As an example of how the present invention may be built and operated, in one embodiment, the invention may be used in connection with processing and hosting scanned phone book white page data, which is updated monthly. In such an embodiment, a data vendor would provide a new version of a scanned white page database containing name, address and phone number information. Each month, upon receipt of the latest version of the data, the file would be processed to convert, clean and normalize the data. The cleansed data would then be ordered appropriately for searching and written out in a searchable compressed format. See FIG. 1. Each file would have a similar structure consisting of a root layer, some number of inter layers, a leaf layer, blue print code, and file header and table of contents. See FIGS. 2 and 3. This process can be repeated with a plurality of data vendors and data sets.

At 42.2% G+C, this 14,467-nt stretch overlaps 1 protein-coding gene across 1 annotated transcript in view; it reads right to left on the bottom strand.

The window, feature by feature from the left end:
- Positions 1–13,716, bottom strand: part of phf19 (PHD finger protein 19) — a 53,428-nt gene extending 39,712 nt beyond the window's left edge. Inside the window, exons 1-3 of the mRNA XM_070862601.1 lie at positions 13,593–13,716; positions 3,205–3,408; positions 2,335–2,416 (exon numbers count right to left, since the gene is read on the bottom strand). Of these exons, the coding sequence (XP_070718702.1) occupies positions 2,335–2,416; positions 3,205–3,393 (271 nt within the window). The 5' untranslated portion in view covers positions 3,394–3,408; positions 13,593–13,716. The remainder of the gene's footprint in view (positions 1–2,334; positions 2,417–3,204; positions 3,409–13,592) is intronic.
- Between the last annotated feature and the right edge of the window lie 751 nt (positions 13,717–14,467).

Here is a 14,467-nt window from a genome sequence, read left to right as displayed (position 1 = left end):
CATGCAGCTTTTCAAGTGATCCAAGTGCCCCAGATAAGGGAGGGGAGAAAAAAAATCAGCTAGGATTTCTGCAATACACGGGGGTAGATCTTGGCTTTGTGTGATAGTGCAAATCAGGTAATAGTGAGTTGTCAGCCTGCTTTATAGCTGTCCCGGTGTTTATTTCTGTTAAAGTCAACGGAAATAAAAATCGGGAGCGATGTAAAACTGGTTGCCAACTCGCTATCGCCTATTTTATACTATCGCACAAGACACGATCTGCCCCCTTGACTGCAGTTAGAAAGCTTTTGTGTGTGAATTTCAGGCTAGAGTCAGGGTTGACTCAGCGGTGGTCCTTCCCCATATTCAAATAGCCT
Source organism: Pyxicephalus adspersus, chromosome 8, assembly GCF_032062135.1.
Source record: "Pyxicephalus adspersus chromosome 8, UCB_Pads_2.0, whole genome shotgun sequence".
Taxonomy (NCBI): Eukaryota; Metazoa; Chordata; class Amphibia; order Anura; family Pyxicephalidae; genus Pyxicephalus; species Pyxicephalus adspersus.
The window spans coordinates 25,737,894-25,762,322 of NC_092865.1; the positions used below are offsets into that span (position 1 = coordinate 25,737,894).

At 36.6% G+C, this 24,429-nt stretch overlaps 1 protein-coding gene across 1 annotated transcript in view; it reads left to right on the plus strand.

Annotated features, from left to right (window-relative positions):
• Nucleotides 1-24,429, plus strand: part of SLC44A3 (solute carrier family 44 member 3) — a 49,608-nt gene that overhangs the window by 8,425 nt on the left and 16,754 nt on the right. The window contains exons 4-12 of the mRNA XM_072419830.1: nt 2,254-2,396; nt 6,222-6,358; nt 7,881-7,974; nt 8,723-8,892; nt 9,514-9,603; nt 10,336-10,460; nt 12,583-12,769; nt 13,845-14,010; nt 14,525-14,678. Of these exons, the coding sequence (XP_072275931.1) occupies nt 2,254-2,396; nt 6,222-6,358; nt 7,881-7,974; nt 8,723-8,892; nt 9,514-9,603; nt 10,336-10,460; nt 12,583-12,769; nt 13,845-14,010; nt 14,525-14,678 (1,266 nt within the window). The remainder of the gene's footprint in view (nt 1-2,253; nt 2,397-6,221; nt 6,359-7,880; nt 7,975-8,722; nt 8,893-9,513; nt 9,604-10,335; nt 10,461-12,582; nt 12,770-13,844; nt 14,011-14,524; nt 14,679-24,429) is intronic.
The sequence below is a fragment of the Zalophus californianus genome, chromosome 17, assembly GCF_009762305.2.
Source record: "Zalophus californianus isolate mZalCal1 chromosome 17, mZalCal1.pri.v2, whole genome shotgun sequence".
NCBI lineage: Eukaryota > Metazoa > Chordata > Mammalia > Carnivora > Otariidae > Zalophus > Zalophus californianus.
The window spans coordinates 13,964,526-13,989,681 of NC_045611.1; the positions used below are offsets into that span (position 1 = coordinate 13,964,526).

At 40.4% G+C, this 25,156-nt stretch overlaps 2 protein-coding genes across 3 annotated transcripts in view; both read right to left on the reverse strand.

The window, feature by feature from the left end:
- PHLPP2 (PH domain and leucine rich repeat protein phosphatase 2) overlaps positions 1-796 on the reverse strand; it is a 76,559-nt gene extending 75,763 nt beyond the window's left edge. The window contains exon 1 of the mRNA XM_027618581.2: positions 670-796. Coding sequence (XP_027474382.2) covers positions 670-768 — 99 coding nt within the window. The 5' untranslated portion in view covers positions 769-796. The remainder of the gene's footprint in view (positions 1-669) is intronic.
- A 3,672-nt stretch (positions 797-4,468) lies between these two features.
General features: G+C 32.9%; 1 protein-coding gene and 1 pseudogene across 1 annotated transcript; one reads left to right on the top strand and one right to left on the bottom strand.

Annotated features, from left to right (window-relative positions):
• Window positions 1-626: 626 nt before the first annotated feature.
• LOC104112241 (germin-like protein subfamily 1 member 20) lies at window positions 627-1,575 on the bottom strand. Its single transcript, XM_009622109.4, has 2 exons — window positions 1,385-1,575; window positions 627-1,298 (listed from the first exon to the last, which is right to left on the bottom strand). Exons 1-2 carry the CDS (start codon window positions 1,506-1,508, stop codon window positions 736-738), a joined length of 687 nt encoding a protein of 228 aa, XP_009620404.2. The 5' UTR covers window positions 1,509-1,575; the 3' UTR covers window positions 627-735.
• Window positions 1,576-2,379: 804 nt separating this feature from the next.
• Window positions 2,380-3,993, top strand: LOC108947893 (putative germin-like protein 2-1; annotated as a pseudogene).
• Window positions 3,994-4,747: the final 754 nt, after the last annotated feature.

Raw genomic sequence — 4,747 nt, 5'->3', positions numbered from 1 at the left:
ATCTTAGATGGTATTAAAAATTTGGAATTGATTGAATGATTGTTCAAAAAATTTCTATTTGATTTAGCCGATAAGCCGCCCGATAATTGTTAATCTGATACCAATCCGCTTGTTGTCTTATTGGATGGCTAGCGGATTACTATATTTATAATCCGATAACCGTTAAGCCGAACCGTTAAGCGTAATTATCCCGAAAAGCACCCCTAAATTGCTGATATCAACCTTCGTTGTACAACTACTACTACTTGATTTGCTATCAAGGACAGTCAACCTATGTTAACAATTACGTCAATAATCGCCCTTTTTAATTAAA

In such an embodiment of the invention, each resulting version of the white page data would be hosted on one of a plurality of computer servers connected to a common communication network. Each server process would register the data set content it provides with a central directory service computer server on the same communication network. Each data set hosted would be identified by data type, search type, version and date. A client process on a computer server connected to the same communication network would query the directory process for servers providing data matching desired criteria. The client process would then connect to the appropriate server processes and submit search requests. The client may query any or all of the services on the communication network. Other data sets can be hosted and accessed in the same manner. See FIG. 4. Scalability and reliability can be improved by hosting individual data sets on a plurality of computer servers. Additional clients can be added to the communication network to maximize utilization of server resources.